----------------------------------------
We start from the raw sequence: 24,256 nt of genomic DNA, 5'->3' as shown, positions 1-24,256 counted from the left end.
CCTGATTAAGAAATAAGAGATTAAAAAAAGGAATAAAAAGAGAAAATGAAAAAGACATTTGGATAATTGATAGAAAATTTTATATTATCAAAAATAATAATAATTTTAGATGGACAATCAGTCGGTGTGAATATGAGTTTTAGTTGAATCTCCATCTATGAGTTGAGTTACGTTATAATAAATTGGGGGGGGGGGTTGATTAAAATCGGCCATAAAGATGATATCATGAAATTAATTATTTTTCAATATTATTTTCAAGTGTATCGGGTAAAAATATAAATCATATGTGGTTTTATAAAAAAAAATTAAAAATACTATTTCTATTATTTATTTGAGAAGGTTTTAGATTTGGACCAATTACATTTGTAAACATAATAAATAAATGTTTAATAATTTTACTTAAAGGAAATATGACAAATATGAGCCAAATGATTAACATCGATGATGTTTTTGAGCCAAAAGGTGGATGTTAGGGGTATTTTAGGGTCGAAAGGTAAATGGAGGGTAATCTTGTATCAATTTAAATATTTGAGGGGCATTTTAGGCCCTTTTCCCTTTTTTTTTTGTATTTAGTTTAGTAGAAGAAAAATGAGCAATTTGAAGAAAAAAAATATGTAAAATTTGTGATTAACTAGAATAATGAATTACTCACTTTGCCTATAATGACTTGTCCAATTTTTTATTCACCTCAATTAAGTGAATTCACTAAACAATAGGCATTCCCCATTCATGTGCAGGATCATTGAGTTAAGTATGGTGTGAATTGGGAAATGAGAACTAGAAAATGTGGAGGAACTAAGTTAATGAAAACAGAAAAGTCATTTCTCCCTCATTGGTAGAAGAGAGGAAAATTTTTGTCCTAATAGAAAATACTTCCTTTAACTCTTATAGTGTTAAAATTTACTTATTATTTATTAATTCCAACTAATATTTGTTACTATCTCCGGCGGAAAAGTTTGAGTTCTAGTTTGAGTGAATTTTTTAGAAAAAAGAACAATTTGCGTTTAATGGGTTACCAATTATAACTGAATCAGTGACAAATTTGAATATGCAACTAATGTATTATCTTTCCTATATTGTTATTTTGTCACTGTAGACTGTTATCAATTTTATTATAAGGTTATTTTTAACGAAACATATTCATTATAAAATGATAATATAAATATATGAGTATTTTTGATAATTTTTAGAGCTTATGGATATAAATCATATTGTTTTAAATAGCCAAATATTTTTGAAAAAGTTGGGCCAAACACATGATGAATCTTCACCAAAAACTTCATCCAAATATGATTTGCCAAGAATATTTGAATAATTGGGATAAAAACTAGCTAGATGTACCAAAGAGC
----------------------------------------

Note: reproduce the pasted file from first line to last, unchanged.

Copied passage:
We start from the raw sequence: 24,256 nt of genomic DNA, 5'->3' as shown, positions 1-24,256 counted from the left end.
CCTGATTAAGAAATAAGAGATTAAAAAAAGGAATAAAAAGAGAAAATGAAAAAGACATTTGGATAATTGATAGAAAATTTTATATTATCAAAAATAATAATAATTTTAGATGGACAATCAGTCGGTGTGAATATGAGTTTTAGTTGAATCTCCATCTATGAGTTGAGTTACGTTATAATAAATTGGGGGGGGGGGTTGATTAAAATCGGCCATAAAGATGATATCATGAAATTAATTATTTTTCAATATTATTTTCAAGTGTATCGGGTAAAAATATAAATCATATGTGGTTTTATAAAAAAAAATTAAAAATACTATTTCTATTATTTATTTGAGAAGGTTTTAGATTTGGACCAATTACATTTGTAAACATAATAAATAAATGTTTAATAATTTTACTTAAAGGAAATATGACAAATATGAGCCAAATGATTAACATCGATGATGTTTTTGAGCCAAAAGGTGGATGTTAGGGGTATTTTAGGGTCGAAAGGTAAATGGAGGGTAATCTTGTATCAATTTAAATATTTGAGGGGCATTTTAGGCCCTTTTCCCTTTTTTTTTTGTATTTAGTTTAGTAGAAGAAAAATGAGCAATTTGAAGAAAAAAAATATGTAAAATTTGTGATTAACTAGAATAATGAATTACTCACTTTGCCTATAATGACTTGTCCAATTTTTTATTCACCTCAATTAAGTGAATTCACTAAACAATAGGCATTCCCCATTCATGTGCAGGATCATTGAGTTAAGTATGGTGTGAATTGGGAAATGAGAACTAGAAAATGTGGAGGAACTAAGTTAATGAAAACAGAAAAGTCATTTCTCCCTCATTGGTAGAAGAGAGGAAAATTTTTGTCCTAATAGAAAATACTTCCTTTAACTCTTATAGTGTTAAAATTTACTTATTATTTATTAATTCCAACTAATATTTGTTACTATCTCCGGCGGAAAAGTTTGAGTTCTAGTTTGAGTGAATTTTTTAGAAAAAAGAACAATTTGCGTTTAATGGGTTACCAATTATAACTGAATCAGTGACAAATTTGAATATGCAACTAATGTATTATCTTTCCTATATTGTTATTTTGTCACTGTAGACTGTTATCAATTTTATTATAAGGTTATTTTTAACGAAACATATTCATTATAAAATGATAATATAAATATATGAGTATTTTTGATAATTTTTAGAGCTTATGGATATAAATCATATTGTTTTAAATAGCCAAATATTTTTGAAAAAGTTGGGCCAAACACATGATGAATCTTCACCAAAAACTTCATCCAAATATGATTTGCCAAGAATATTTGAATAATTGGGATAAAAACTAGCTAGATGTACCAAAGAGC